The symptomatology of Eating Disorders (ED) varies considerably and it is of interest to determine whether one can attribute this to different personality structures and hence establish the most effective treatment. The present study investigates the psychopathological characteristics of clinical ED subjects divided by diagnostic subtypes, age at onset and duration of disorder on admission. Three hundred and twenty-seven women were administered the EAT 40 and MMPI. One-way ANOVA and Bonferroni post-hoc multiple comparisons were performed on subsamples: no significant differences emerged with regard to age at onset and duration of ED, whereas the diagnostic subtypes obtained significantly different MMPI validity scale scores. These results can be referred to a common core of ED represented by cognitive organization and personal meaning.
This study is aimed at the comparison between an individual and a group cognitive-behavioral program for the treatment of obesity.
Parallel series, prospective, 3-year study. A group program of 10 weekly sessions focused on lifestyle modification was compared with a similar, individual 10-session program. Fifty-seven patients were assigned to individual treatment, and 84 patients to the group program.
One hundred- forty-one obese female outpatients without binge eating disorder, aged 42.0+/-11.6 years (m+/-SD), with Body Mass Index (BMI) 37.3+/-5.2 kg/m(2).
BMI and waist circumference were measured at 0, 6, 12 and 36 months. Analysis was performed on an intention-to-treat basis.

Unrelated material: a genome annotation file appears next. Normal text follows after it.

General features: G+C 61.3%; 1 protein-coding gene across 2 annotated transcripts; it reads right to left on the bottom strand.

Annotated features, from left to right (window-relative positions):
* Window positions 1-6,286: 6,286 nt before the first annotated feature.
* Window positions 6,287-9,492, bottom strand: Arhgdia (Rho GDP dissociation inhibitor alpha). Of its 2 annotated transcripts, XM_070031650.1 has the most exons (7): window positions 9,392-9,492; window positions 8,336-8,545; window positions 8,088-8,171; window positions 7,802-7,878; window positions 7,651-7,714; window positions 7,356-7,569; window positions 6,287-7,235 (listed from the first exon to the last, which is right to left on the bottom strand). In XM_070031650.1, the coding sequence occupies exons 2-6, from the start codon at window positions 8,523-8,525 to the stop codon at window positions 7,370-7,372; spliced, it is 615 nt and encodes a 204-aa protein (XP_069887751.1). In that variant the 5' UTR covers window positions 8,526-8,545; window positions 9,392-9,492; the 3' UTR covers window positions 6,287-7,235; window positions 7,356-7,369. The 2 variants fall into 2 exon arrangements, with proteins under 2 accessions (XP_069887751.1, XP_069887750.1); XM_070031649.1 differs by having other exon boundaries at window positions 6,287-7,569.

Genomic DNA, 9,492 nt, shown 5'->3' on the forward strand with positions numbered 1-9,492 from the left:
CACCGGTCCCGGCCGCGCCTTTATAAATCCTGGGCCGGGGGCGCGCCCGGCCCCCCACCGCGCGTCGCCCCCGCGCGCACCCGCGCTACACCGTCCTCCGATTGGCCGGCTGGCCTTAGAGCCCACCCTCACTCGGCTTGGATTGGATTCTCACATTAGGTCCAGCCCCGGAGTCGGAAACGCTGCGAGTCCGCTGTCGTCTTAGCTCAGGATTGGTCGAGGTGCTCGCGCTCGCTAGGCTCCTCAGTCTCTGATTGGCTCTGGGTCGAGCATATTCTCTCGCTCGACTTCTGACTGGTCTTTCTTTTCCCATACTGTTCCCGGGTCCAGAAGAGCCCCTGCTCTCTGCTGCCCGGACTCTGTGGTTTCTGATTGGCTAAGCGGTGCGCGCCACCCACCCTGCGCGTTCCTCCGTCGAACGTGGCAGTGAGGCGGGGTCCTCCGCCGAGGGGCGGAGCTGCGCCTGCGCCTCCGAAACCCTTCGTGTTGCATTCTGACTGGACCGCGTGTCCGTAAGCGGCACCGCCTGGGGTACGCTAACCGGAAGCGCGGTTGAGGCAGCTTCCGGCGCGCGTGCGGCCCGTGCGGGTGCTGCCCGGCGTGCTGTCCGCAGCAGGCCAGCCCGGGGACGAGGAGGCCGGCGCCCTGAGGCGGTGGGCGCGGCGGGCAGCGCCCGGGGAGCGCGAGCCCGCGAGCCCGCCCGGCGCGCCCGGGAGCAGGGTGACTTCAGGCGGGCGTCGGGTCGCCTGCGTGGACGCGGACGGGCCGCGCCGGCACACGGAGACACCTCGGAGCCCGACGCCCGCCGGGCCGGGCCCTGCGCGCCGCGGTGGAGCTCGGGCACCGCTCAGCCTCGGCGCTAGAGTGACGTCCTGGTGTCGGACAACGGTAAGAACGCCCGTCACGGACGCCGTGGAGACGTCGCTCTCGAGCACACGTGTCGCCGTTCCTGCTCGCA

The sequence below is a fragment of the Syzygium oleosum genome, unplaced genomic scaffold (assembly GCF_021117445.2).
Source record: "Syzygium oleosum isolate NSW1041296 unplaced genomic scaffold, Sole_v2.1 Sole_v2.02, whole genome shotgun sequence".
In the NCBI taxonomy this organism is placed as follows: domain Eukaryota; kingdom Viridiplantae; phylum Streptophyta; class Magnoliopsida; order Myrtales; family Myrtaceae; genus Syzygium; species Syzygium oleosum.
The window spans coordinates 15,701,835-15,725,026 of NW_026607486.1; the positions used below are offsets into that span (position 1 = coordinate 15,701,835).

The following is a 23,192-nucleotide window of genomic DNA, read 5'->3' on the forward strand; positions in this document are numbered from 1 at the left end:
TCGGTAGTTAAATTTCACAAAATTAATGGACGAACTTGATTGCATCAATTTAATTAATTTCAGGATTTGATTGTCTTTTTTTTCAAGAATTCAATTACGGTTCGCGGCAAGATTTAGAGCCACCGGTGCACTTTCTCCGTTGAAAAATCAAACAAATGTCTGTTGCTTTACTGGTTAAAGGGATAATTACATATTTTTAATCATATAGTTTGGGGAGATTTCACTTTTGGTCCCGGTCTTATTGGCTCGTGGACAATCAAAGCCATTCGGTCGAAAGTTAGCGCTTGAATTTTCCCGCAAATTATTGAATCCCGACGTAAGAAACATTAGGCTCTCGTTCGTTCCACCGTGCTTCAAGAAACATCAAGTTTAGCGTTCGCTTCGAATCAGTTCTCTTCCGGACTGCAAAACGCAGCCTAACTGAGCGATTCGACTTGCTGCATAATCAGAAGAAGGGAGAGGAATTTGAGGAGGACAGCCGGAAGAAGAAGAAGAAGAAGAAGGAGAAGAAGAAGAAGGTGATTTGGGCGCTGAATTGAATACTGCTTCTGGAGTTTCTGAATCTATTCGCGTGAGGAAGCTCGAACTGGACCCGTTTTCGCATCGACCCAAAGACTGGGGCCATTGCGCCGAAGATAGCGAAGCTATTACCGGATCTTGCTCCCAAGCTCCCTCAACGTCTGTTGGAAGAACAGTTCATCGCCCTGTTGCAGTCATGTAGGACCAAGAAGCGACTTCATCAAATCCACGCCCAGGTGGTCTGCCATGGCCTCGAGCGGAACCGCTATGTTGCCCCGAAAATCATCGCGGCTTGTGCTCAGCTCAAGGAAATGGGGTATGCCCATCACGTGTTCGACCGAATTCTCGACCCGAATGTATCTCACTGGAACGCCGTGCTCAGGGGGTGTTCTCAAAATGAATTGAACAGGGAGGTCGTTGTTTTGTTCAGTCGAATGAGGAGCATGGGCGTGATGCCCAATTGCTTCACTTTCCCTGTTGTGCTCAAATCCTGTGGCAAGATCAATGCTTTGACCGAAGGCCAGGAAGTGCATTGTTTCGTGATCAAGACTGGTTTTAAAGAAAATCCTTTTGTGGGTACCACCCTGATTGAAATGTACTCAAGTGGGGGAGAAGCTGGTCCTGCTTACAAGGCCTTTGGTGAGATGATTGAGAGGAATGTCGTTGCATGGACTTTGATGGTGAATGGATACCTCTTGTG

Mean weight loss was superior with the group program at 6 months (2.0+/-3.9 vs 0.8+/-2.5 kg/m(2); p<0.05), while no difference between the two treatments was observed at 12 and 36 months. Mean waist circumference was significantly different at 6 months (group 97.4+/-2.5 vs individual 102.9+/-2.4, p<0.05), still remaining superior in the patients following individual treatment (100.2+/-5.0 vs 103.7+/-5.9) at 12 months, while no difference between the two treatments was observed at 36 months. The proportion of patients losing more than 5% of initial body weight with the group program (16.6, 15.5, and 38.1% at 6, 12, and 36 months, respectively) was not significantly different from that observed with individual treatment (5.3, 14.0, and 35.0%, respectively).
A group cognitive-behavioral program for the treatment of obesity is not inferior to a similar program applied in individual setting, and it may enhance weight loss (especially fat mass, according to the waist measurement) in the short term.
The current study describes detailed eating behaviors, dieting behaviors, and attitudes about shape and weight in 4023 women ages 25 to 45.
The survey was delivered on-line and participants were identified using a national quota-sampling procedure.
Disordered eating behaviors, extreme weight loss measures, and negative cognitions about shape and weight were widely endorsed by women in this age group and were not limited to White participants. Thirty-one percent of women without a history of anorexia nervosa or binge eating reported having purged to control weight, and 74.5% of women reported that their concerns about shape and weight interfered with their happiness.
Unhealthy approaches to weight control and negative attitudes about shape and weight are pervasive even among women without eating disorders. The development of effective approaches to address the impact of these unhealthy behaviors and attitudes on the general well-being and functioning of women is required.